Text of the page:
Greek police fired teargas and stun grenades at protesters in central Athens on Tuesday when they tried to break through a barrier and reach visiting German Chancellor Angela Merkel.
Tens of thousands of demonstrators defied a ban on protests, gathering in Syntagma square to voice their displeasure with the German leader, who many blame for forcing painful cuts on Greece in exchange for two EU-IMF bailout packages worth over 200 billion euros.
Some pelted police with rocks, bottles and sticks, and tried to bust through a barricade set up to protect Merkel and her delegation, who were meeting with Prime Minister Antonis Samaras at his office several hundred metres away.
Police detained dozens of protesters in what they said was one of the biggest demonstrations in months.
Merkel is visiting Greece for the first time since Europe's debt crisis erupted here three years ago to deliver a message of support - but no new money - to a nation hammered by recession and fighting to stay in the euro.
Police have readied 6,000 officers, including anti-terrorist units and rooftop snipers, to provide security during the six-hour visit. German sites in the Greek capital, including the embassy and Goethe Institute, are under special protection.
Merkel was given the red carpet treatment and full military honours when she arrived at Athens airport in the early afternoon. Samaras greeted her with a handshake as she exited the German air force jet and a band played the German and Greek national anthems.
In the centre of Athens, the reception was less warm. On Syntagma square, four people dressed in German military uniforms rode around on a small jeep, waved black-white-and-red swastika flags and stuck their hands out in the Nazi salute.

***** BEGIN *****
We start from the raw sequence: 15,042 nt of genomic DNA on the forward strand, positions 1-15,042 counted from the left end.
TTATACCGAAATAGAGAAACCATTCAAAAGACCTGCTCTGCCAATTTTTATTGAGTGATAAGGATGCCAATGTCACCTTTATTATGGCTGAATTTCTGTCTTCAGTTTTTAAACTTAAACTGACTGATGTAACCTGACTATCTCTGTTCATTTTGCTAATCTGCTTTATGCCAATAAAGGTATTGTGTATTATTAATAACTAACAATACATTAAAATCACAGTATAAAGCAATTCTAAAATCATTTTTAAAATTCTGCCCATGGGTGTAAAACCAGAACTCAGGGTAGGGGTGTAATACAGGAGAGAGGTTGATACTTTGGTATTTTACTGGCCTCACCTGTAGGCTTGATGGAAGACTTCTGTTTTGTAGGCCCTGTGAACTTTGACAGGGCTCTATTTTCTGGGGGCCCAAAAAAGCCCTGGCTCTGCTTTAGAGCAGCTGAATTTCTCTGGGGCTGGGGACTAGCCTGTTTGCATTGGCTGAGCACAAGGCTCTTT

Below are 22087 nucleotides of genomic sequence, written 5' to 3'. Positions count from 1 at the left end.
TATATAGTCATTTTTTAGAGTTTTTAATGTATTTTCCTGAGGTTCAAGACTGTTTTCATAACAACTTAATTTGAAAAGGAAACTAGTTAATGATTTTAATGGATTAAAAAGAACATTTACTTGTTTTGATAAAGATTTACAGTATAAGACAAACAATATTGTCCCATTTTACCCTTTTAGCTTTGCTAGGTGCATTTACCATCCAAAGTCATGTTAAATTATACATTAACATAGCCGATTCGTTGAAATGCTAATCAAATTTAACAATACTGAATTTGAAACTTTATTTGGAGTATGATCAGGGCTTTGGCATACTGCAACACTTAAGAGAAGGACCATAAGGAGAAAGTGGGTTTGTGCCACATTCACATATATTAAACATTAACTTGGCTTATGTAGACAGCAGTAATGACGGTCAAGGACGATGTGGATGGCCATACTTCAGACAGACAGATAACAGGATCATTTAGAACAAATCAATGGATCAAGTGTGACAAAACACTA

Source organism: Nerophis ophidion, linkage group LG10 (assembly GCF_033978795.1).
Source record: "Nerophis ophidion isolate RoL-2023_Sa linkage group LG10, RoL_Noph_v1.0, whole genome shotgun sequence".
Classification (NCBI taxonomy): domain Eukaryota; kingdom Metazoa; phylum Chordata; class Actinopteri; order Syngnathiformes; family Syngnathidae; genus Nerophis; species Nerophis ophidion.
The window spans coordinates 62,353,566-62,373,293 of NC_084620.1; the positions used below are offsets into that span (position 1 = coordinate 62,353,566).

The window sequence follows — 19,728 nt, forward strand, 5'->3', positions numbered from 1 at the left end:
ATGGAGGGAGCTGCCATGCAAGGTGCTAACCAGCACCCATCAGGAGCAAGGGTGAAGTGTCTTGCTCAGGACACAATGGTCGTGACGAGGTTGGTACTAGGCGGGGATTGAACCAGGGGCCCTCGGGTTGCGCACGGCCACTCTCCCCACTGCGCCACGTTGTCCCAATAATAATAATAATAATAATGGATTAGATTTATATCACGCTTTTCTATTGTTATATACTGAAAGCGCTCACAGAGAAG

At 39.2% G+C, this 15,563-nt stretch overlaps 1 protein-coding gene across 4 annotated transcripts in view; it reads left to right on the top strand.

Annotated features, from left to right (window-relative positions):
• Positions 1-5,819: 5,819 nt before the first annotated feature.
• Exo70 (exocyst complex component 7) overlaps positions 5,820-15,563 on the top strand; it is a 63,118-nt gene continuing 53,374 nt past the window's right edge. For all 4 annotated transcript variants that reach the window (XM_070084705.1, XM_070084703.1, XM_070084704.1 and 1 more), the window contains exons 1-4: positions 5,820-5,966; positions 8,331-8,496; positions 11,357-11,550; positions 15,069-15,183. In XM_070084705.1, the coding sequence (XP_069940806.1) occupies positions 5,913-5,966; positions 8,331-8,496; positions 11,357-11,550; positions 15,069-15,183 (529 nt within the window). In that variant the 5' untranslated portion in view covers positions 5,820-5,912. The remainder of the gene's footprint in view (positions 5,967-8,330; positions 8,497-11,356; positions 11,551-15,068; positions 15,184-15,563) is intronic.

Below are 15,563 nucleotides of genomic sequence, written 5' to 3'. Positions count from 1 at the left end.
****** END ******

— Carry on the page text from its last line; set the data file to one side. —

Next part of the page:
Banners read "Merkel out, Greece is not your colony" and "This is not a European Union, it's slavery".
After steering clear of Greece for the past five years, Merkel decided to visit for several reasons.
She wants to show support for Samaras, a fellow conservative, as he struggles to impose more cuts on a society fraying at the edges after five years of recession.
At a joint appearance before the press, she is expected to confirm her desire to keep Greece in the euro zone, after members of her government flirted with the idea of an exit earlier this year.
With a year to go until Germany holds an election, Merkel also hopes to neutralise opposition criticism that she has neglected Greece and contributed to its woes by insisting on crushing budget cuts.
"Her visit to Athens is primarily about political positioning, and the opportunity to clarify her position on Greece," said Alex White, an analyst at J.P. Morgan.
(Additional reporting by Tatiana Fragou, Lila Chotzoglou, Renee Maltezou, Daphne Papadopoulou and Dina Kyriakidou in Athens and Tom Kaeckenhoff in Bonn; Writing by Noah Barkin and Matt Robinson; Editing by Dina Kyriakidou)